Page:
Mobile forensics firm, Cellebrite, which helped the FBI gain access to a locked iPhone 5c belonging to the San Bernardino shooter is said to be confident that it can also hack into a locked iPhone 6, as reported by CNN.
The report comes after Italian father Leonardo Fabbretti approached Apple to help him access his son’s locked iPhone 6, who passed away from bone cancer at the age of 13. Before his death, the son, named Dama Fabbretti, added his father’s fingerprint to allow him access the device with Touch ID but after a restart, the iPhone required a passcode which the father didn’t know.
Apple’s customer care team attempted to help the father gain access to his son’s data from the cloud, but discovered that the information wasn’t backed up. Due to this, he was told by the team that he couldn’t enter into the device until the correct passcode was entered.
After hearing Fabbretti’s story in the news, Cellebrite stepped in to help the father crack into his son’s locked iPhone 6. He met with the company’s executives last week at their office in northern Italy, saying that “the meeting went well”. The group were “able to download the directories with the iPhone’s content, but there is still work to be done in order to access the files”.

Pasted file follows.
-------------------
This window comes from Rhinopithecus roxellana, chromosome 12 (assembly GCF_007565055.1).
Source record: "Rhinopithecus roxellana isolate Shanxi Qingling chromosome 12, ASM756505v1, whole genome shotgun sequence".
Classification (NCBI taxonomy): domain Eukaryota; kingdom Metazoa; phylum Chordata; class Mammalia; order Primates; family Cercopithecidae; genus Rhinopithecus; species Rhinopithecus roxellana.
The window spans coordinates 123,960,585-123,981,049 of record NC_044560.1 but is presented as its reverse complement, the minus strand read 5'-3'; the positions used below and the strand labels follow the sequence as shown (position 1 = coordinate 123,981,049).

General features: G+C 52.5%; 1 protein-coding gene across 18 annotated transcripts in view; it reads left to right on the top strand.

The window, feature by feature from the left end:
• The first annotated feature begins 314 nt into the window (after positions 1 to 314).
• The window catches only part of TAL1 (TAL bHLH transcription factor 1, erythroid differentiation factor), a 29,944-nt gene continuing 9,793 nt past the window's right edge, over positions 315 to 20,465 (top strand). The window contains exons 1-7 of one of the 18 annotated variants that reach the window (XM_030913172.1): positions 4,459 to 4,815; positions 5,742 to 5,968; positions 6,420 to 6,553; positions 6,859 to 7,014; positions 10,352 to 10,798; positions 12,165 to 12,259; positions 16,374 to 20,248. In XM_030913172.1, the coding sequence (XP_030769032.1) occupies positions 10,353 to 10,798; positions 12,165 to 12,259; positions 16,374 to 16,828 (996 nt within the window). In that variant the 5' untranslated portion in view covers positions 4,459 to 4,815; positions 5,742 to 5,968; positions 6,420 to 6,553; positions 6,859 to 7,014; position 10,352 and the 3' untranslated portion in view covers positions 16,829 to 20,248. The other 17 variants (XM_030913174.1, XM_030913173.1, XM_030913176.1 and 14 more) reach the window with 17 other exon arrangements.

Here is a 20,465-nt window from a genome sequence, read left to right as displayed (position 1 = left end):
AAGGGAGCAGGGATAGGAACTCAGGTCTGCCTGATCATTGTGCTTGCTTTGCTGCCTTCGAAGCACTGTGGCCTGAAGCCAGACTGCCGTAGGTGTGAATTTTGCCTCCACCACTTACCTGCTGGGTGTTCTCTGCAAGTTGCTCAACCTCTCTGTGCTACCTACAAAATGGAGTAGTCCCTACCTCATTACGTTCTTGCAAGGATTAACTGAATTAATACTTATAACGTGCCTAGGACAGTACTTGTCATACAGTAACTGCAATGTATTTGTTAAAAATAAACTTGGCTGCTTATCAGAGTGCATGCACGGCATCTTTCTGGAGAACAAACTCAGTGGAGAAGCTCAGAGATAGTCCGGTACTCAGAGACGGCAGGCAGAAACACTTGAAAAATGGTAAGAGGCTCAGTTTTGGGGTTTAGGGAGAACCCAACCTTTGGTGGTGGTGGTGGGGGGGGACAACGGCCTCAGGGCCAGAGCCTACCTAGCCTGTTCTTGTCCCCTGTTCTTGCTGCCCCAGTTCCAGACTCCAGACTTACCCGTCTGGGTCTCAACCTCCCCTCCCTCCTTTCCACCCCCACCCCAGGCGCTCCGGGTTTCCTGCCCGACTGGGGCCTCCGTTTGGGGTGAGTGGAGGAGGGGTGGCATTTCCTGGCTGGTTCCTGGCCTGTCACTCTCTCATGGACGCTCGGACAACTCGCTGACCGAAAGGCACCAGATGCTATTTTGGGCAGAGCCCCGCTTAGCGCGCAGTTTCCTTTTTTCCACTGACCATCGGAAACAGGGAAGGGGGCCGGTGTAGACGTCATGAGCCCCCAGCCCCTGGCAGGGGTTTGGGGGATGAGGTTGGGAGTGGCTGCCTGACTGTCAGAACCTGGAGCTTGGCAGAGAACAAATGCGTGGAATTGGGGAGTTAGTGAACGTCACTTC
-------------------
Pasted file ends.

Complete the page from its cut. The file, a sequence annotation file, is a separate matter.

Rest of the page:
The data that Fabbretti wants to access so desperately are his son’s photos and conversations along with a memorable collection of videos taken just three days before he passed away.
Cellebrite is strongly believed to be the firm who helped FBI crack into San Bernardino shooter’s iPhone 5c. The FBI stated last week that the method used to gain access to the device does not work successfully on other models of iPhone such as the iPhone 5s and later.